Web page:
Colie Edison is seeing an uptick in a certain type of customer at Bowlero: the business professional. The leading bowling entertainment company has more than 300 locations around the U.S., and in recent years has been welcoming more business clients to bowl on its lanes, play in its arcades and relax over upscale food and beverages. One reason, says Edison, is that companies are taking a more proactive approach to helping employees connect with the companies they work for—and the co-workers they work with. “Companies across the board are trying to drive engagement among their workforces because they know that engaged employees tend to be happier and more productive,” she says. “That’s why there’s been so much of a demand in recent years for events at our centers.”
These efforts to drive engagement may be a response to companies’ increasing awareness about the true cost of employee burnout. It used to be that super-human, can-do employees working 70-hour weeks were held up as paragons of industriousness. These days, however, research shows that employee burnout is real—and can be damaging. According to Gallup, burned-out workers are 63% more likely to take a sick day, 13% less confident in their performance and 2.6 times as likely to be hunting for a new job.
As a result, companies are devoting more resources to helping employees strike a healthier work-life balance. They’re rolling out perks such as flexible work hours and additional vacation time to give employees more latitude about when they work and when they don’t work. It’s also meant rethinking what work actually looks like—and where it needs to happen. The trend toward flexible work suggests that companies understand its employees don’t have to be sitting in a cubicle to be productive.
THINKING BEYOND THE CUBICLE
Say you’re scheduling a weekly staff meeting for your 10-person team. One option is to hold the meeting in the stuffy conference room you always use. Or, you can spice up the 9-to-5 day with a more creative choice—like an outdoor meeting or even a bowling happy hour. The more creative choice may pay dividends by keeping employees engaged and reducing burnout. What’s more, getting out of the regular office routine can help build stronger ties among your team. “Work isn’t just about the work you do alone,” says Kayla Hammersmith, senior content marketing manager with DialogTech, a Chicago-based marketing analytics company. “It’s about building a strong team that feels cohesive. And company events are key to that.”
In fact, one recent study commissioned by Bowlero found that such everyday interactions between colleagues were the key to workplace happiness. According to the survey, nearly 40 percent of respondents said they would take a pay cut to get the perfect work environment and 41 percent have even left jobs when they didn’t enjoy the workplace culture.
You’re not standing around a bar or sitting at a restaurant, trying to make small talk with your colleagues. You’re doing something active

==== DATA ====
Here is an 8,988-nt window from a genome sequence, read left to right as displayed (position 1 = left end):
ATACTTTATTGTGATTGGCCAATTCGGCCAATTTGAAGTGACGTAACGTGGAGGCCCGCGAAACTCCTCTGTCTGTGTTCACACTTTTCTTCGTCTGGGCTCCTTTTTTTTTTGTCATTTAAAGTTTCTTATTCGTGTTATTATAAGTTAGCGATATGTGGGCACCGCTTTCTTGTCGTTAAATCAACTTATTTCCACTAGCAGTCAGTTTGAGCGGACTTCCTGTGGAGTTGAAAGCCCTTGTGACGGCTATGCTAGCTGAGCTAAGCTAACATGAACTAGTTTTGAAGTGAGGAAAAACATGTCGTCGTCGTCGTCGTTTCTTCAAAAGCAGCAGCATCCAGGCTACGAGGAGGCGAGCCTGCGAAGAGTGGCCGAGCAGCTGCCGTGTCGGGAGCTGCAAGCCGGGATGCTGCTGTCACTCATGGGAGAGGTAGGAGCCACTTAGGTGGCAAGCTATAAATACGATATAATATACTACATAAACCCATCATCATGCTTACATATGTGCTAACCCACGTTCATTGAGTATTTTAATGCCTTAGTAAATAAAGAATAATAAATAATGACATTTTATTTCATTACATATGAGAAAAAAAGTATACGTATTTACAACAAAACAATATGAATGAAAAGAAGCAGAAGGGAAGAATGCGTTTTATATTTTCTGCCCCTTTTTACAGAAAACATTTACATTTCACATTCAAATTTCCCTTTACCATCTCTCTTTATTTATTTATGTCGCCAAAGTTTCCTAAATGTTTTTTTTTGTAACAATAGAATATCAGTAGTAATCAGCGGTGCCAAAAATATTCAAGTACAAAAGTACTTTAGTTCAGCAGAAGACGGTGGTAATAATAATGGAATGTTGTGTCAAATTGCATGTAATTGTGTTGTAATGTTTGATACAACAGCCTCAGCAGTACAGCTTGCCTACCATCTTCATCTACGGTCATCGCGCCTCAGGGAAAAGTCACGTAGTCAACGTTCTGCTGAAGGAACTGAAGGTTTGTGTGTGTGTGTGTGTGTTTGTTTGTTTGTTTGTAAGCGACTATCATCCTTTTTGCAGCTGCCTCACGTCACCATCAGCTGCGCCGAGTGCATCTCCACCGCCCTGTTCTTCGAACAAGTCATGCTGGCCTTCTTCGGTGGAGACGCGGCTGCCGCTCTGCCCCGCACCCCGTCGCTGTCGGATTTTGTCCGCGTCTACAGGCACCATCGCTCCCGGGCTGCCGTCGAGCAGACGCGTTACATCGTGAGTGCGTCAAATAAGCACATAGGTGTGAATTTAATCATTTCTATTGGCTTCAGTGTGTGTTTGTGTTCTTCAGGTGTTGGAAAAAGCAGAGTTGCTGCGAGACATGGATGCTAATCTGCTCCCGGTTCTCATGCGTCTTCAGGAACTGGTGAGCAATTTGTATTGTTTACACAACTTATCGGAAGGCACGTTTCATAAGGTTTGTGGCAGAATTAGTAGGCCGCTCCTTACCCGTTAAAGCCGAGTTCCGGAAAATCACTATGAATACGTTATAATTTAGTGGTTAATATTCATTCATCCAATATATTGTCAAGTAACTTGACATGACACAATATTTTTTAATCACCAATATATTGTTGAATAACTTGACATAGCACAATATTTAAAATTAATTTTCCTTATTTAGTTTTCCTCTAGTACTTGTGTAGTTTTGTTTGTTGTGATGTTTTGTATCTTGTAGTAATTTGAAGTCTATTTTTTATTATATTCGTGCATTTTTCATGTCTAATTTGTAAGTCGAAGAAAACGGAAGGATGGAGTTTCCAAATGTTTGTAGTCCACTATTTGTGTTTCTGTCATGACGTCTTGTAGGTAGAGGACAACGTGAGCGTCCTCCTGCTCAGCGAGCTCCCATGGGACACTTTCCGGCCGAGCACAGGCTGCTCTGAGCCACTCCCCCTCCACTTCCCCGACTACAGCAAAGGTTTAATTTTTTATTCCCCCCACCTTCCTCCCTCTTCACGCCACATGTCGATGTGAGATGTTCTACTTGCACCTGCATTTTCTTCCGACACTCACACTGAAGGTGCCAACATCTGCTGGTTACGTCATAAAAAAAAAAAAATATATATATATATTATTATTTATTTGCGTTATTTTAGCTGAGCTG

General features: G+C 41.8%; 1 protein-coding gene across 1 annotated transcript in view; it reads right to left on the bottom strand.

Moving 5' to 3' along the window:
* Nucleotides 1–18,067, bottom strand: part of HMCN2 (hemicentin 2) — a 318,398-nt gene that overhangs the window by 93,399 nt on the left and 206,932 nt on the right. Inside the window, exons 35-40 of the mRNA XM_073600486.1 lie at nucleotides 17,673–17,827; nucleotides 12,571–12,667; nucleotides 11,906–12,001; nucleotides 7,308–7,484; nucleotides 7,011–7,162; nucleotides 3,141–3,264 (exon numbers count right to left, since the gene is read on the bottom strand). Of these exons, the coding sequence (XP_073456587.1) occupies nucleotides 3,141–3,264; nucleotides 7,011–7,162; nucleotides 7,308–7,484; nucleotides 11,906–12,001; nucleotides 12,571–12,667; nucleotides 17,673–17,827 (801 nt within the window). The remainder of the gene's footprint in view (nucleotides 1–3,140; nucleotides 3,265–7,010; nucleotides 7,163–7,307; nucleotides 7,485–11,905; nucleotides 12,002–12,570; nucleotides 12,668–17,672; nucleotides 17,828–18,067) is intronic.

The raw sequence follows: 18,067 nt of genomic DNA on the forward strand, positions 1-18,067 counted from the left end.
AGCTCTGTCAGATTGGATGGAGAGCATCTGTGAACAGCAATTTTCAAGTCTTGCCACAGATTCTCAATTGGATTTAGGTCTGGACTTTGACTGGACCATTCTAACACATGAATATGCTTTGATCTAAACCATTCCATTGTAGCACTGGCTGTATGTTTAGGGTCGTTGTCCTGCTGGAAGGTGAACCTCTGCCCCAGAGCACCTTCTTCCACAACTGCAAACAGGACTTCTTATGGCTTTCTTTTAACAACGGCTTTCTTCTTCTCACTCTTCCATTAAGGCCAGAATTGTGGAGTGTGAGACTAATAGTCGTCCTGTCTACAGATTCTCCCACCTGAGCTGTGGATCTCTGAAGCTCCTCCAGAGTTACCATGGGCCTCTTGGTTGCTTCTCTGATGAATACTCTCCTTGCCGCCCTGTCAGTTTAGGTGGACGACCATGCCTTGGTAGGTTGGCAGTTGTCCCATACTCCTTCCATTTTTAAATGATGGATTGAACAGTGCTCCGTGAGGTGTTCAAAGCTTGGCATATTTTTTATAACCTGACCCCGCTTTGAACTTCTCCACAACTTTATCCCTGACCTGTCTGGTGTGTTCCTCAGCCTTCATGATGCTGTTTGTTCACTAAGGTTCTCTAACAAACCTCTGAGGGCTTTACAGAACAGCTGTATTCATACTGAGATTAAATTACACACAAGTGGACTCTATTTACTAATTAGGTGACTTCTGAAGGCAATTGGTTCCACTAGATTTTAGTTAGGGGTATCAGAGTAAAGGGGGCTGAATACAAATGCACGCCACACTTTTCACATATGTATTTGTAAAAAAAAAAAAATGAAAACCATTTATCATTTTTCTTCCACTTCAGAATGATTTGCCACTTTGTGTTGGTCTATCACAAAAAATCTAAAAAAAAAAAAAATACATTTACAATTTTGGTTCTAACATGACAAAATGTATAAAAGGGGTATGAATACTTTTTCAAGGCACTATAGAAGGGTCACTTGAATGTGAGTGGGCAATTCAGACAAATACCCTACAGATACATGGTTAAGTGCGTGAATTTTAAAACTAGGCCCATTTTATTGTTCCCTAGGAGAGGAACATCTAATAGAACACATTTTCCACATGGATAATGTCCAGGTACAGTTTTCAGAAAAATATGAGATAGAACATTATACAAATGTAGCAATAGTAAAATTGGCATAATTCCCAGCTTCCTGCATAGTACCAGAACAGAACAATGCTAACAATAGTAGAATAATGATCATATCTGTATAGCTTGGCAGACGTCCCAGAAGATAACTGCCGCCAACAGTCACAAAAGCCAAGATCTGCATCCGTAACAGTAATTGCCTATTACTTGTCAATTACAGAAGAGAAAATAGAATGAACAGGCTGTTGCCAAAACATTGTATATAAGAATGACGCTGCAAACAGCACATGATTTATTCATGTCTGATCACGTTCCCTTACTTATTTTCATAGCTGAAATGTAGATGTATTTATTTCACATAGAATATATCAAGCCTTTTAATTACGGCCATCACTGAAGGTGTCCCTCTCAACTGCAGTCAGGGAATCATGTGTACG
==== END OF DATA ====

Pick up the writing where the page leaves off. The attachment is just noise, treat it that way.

The connection between playing together and working together is something that Bowlero’s Edison works to support at each of the company’s locations. She sees a similar outcome when businesses book events at their venues. “This is not your typical corporate event,” Edison says. “You’re not standing around a bar or sitting at a restaurant, trying to make small talk with your colleagues. You’re doing something active. You’re bowling. You’re playing video games. You’re devising a strategy to beat the accounting team in laser tag.”
DialogTech sponsors several bowling teams that compete in local leagues. The teams are diverse, made up of employees from different departments and at different rungs in the corporate ladder. DialogTech’s talent-acquisition manager Mara Romanelli says the teams help foster relationships between employees who likely wouldn’t cross paths during a normal workday. What’s more, she says, these teams can help get new additions to bring the team up to speed. “It’s a great way for new employees to get to know their coworkers and bond over food, drinks, and friendly rivalries,” Romanelli says.
TACOS AND TEAM BUILDING
Every company is different. What helps bond employees at one firm may not work at another. That’s why companies should continuously experiment with creative ways to keep employees happy, balanced, and burnout-free. It could be DialogTech’s competitive intra-team bowling or a Taco Tuesday event that lets employees bond over lunch in the middle of a busy day. Or perhaps it’s a more formal professional-development workshop that recharges employees and gets them excited to tackle new projects. The key is to create opportunities to help employees build stronger ties with one another.
At Yonomi, a company that develops cloud-based technologies for smart home devices, employees are encouraged to jet between the company’s dual headquarters in Boulder, Colorado, and Austin, Texas. Yonomi picks up the tab for all travel costs, and employees don’t need permission to hop from one office to the other. The point, says Kent Dickson, the company’s co-founder and CEO, is to keep employees engaged, together, and, well, happy. “We think that people spending time together in and out of the office is really important for happiness, and for being able to commit to one another,” he says.
From holiday parties to client outings, Bowlero’s retro-inspired venues are guaranteed to entertain and impress. To learn more, click here.